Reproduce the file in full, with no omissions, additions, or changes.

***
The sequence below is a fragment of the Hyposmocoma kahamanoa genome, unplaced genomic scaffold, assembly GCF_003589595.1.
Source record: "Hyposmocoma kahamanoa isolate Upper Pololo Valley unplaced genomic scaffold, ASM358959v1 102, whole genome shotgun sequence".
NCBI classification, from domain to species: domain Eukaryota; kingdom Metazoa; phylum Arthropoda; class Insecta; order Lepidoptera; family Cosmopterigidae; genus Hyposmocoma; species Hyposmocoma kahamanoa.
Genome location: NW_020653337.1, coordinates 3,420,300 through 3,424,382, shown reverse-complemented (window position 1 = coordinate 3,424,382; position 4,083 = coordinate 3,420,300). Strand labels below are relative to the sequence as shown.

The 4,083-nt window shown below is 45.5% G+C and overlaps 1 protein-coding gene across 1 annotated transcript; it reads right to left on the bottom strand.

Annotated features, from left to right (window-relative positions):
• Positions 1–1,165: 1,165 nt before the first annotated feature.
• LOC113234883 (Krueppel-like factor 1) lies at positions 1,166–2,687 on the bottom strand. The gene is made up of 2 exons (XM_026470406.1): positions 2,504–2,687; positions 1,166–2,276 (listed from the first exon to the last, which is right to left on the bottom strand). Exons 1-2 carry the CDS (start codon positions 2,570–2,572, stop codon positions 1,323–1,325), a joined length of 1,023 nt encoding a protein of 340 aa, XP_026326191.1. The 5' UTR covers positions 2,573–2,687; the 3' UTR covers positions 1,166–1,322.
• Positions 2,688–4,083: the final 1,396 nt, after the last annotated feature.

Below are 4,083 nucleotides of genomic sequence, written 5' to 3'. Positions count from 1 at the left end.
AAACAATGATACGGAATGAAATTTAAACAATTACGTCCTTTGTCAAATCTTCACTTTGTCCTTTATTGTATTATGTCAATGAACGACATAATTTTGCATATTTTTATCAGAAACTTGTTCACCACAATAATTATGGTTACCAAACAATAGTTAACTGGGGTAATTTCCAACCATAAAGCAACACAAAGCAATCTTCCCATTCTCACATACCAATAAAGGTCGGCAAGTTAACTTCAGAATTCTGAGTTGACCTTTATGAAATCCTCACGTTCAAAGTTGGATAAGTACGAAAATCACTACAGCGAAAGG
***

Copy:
The sequence below is a fragment of the Hyposmocoma kahamanoa genome, unplaced genomic scaffold, assembly GCF_003589595.1.
Source record: "Hyposmocoma kahamanoa isolate Upper Pololo Valley unplaced genomic scaffold, ASM358959v1 102, whole genome shotgun sequence".
NCBI classification, from domain to species: domain Eukaryota; kingdom Metazoa; phylum Arthropoda; class Insecta; order Lepidoptera; family Cosmopterigidae; genus Hyposmocoma; species Hyposmocoma kahamanoa.
Genome location: NW_020653337.1, coordinates 3,420,300 through 3,424,382, shown reverse-complemented (window position 1 = coordinate 3,424,382; position 4,083 = coordinate 3,420,300). Strand labels below are relative to the sequence as shown.

The 4,083-nt window shown below is 45.5% G+C and overlaps 1 protein-coding gene across 1 annotated transcript; it reads right to left on the bottom strand.

Annotated features, from left to right (window-relative positions):
• Positions 1–1,165: 1,165 nt before the first annotated feature.
• LOC113234883 (Krueppel-like factor 1) lies at positions 1,166–2,687 on the bottom strand. The gene is made up of 2 exons (XM_026470406.1): positions 2,504–2,687; positions 1,166–2,276 (listed from the first exon to the last, which is right to left on the bottom strand). Exons 1-2 carry the CDS (start codon positions 2,570–2,572, stop codon positions 1,323–1,325), a joined length of 1,023 nt encoding a protein of 340 aa, XP_026326191.1. The 5' UTR covers positions 2,573–2,687; the 3' UTR covers positions 1,166–1,322.
• Positions 2,688–4,083: the final 1,396 nt, after the last annotated feature.

Below are 4,083 nucleotides of genomic sequence, written 5' to 3'. Positions count from 1 at the left end.
AAACAATGATACGGAATGAAATTTAAACAATTACGTCCTTTGTCAAATCTTCACTTTGTCCTTTATTGTATTATGTCAATGAACGACATAATTTTGCATATTTTTATCAGAAACTTGTTCACCACAATAATTATGGTTACCAAACAATAGTTAACTGGGGTAATTTCCAACCATAAAGCAACACAAAGCAATCTTCCCATTCTCACATACCAATAAAGGTCGGCAAGTTAACTTCAGAATTCTGAGTTGACCTTTATGAAATCCTCACGTTCAAAGTTGGATAAGTACGAAAATCACTACAGCGAAAGG